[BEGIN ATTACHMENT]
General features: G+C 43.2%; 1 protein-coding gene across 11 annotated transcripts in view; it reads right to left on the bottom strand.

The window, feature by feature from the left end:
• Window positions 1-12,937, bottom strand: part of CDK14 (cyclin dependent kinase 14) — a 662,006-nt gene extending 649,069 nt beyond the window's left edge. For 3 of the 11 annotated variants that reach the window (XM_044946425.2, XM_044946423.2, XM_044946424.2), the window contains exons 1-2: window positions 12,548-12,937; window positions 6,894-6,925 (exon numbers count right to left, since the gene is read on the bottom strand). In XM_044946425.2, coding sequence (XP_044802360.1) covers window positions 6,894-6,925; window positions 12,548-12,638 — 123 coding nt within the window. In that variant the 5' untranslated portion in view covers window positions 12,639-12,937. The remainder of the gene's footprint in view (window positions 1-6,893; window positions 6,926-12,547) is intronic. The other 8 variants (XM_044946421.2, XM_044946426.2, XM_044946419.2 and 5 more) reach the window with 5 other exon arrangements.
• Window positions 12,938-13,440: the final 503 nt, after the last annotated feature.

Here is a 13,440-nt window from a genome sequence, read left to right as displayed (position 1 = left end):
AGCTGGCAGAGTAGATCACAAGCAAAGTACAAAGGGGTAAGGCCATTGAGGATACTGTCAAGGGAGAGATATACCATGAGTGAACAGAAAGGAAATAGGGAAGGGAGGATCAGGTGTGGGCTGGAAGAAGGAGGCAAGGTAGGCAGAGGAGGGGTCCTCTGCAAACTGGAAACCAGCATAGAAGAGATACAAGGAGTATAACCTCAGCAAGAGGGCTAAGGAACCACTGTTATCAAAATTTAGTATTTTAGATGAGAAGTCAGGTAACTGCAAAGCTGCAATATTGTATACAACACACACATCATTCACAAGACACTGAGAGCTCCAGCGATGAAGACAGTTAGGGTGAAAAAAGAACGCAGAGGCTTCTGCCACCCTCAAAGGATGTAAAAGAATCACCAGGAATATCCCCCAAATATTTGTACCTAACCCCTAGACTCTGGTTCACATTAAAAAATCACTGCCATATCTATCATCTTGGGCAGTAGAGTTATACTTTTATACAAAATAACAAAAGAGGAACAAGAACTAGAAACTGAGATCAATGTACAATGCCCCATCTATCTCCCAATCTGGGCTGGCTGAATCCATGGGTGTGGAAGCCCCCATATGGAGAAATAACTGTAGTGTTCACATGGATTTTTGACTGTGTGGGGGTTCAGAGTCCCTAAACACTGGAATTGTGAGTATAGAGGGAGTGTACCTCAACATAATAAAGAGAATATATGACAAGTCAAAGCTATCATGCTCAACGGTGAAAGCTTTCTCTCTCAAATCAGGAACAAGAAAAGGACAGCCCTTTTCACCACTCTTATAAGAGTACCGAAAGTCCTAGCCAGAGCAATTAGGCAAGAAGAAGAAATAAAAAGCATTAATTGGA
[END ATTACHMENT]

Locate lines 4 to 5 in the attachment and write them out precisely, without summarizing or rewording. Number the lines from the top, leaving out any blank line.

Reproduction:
• Window positions 12,938-13,440: the final 503 nt, after the last annotated feature.

Here is a 13,440-nt window from a genome sequence, read left to right as displayed (position 1 = left end):